The gentleman to your left, the one with the white-on-white hair, is George Lee Anderson, usually called Sparky, manager of the Cincinnati Reds. Try to guess his age. Nope, George Lee Anderson will not celebrate his 50th birthday until Feb. 22, 1984. And if he is having the kind of week then that he did most of this last one, he will celebrate it in a room equipped with sponge rubber walls. Anderson's Big Red Machine was beginning to look like something behind a tow truck. His big problem is not so much that seven different individuals have attempted to play right field for the Reds already this year or that the team's batting average of .236 ranks 22nd out of 24 in the majors. Those are mild problems compared with what has been taking place on—and off—the mound. The Reds' arms aren't candidates for the Hall of Fame but for the Louvre, alongside those of the Venus de Milo. "I have spent so much time up against walls," says Outfielder Pete Rose, "that I'm starting to feel like a jai alai player."
The Reds' pitching staff is a puzzle. Apparently an insoluble one. Great pitchers go to work for Cincinnati, and as quickly as you can say Ewell Blackwell they are gone. While winning the National League pennant in 1972 the Reds compiled some unusual statistics, including only 25 complete games. More than any other team in the majors, the Reds believed in the theory of Getting Six Good Innings from the Starter and Turning Over the Rest of the Game to the Bullpen. When things go right under this system, championships can be won. Let one little crack develop, however, and the Ohio River is in your living room.
Anderson could feel the Ohio last week, up to his shoulder blades. "I've done some things with our pitching this year that I really didn't want to do, and others I had never done before," he said one night in his office just off the Cincinnati clubhouse, his head down because the Reds had been pounded by the St. Louis Cardinals 11-5. In the third of three losing games in a row he had used live pitchers and none had been effective. Over the span his staff gave up home runs, granted walks freely, balked runs home, threw wild pitches and allowed a horrendous number of extra-base hits. "It's a situation that will have to get better," said Anderson accurately, "because it can't get any worse. The Cardinals had four errors and we never even got close to them."
Any team that gives Cincinnati four errors in a game should end up a loser; the Reds' batting order is built to produce runs in clumps. When Cincinnati's pitching allows the opposition to get a big lead, however, the team's speed is minimized and the enemy pitchers are able to work around the Johnny Benches and Tony Perezes. It is then that real frustrations set in.
The Reds are frankly amazed that they have not drifted so far down in the standings that a pennant run would now be hopeless. "We had a spell during which we couldn't hit," said Rose, "then this spell in which we aren't pitching well at all. The two things have not come together so we could make any kind of a move up in the standings. But we're still only a few games out of first place."
As the week ended, Cincinnati was in fourth place, 5� games behind front-running San Francisco. But between the Reds and Giants were Houston and Los Angeles, both very good teams. It seems that everybody except the Giants themselves considers the Giants a myth, but they keep going on with an admirable tenacity.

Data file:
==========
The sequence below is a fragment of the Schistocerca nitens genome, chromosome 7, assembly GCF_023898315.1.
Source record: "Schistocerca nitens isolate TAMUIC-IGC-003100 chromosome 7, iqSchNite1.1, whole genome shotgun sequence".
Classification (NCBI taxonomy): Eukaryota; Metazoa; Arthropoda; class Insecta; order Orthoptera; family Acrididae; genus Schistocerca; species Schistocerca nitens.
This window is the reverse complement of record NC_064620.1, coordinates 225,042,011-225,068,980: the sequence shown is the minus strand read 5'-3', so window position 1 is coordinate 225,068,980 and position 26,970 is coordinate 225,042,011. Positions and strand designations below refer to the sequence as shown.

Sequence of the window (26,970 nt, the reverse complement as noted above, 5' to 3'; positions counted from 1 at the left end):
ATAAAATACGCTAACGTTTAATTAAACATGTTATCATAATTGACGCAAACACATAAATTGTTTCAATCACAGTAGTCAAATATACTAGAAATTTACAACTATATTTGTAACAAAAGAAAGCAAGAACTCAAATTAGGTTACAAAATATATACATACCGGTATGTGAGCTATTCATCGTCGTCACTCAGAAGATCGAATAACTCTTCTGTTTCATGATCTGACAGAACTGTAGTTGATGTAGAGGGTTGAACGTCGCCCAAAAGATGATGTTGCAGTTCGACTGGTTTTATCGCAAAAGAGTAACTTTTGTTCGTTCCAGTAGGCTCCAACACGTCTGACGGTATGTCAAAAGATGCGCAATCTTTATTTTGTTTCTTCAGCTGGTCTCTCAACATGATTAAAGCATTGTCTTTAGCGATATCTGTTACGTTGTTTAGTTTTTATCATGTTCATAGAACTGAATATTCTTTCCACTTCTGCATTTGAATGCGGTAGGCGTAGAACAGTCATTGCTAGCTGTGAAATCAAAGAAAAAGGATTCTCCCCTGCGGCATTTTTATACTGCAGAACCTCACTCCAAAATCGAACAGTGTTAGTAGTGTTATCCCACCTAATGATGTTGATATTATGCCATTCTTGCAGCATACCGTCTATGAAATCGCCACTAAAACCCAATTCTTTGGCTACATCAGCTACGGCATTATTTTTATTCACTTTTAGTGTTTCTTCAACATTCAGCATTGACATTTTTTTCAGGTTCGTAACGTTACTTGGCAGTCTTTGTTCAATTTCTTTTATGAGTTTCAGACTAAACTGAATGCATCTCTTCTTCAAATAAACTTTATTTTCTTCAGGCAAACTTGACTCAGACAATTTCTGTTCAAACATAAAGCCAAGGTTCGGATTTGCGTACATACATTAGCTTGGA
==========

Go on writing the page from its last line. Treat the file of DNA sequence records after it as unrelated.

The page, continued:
The Reds' pitching woes began early in March, when their top man, 25-year-old Gary Nolan, found that he couldn't throw. An examination by Reds' doctors proved so discouraging that other opinions were sought, and when they agreed with the team physicians Nolan was placed on the disabled list. He remains on the disabled list. Last week he reportedly was throwing at three-quarter speed in workouts at the Reds' minor-league field in Tampa. When and if he comes back it will still take him at least three weeks to build his arm to the point where he could be sharp. Nolan has had arm miseries before: his present condition is a mystery.
Nolan, youth and a trade for K.C.'s Roger Nelson, as well as an outstanding bullpen, were supposed to give Cincinnati its best pitching in several years. The loss of Nolan proved to be a hint of what was to happen, which included an elbow injury to Nelson, who joined Nolan on the disabled list last Wednesday. Not that Nelson had been overwhelming batters; he had a record of 2-2. But he did have a 2.06 ERA, lowest on the staff.
From May 7 through June 13—a period covering 33 games—the Reds got but one complete game out of pitchers not named Jack Billingham. This put a heavy strain on the bullpen, and Clay Carroll, the Reds' foremost reliever, was having his own problems. "I really find it hard to explain just what happened to me," he said. "My control was messed up from the start of the season. I went to Sparky at a time when our starting pitchers weren't going too well and asked him if I could start to see if things could be worked out that way."
Carroll is a friendly, 32-year-old Alabamian who pitched in 330 games over the past five seasons, but only in five as a starter. As a relief pitcher Carroll would come out of the bullpen to smother enemy uprisings time and again. In 1972 he made 65 appearances and set a major-league record with 37 saves. As a starter Carroll threw very well, but how do you relieve a Clay Carroll with a Clay Carroll? "I wanted to get a complete game," he says wistfully. "It would have been the first one for me since 1967."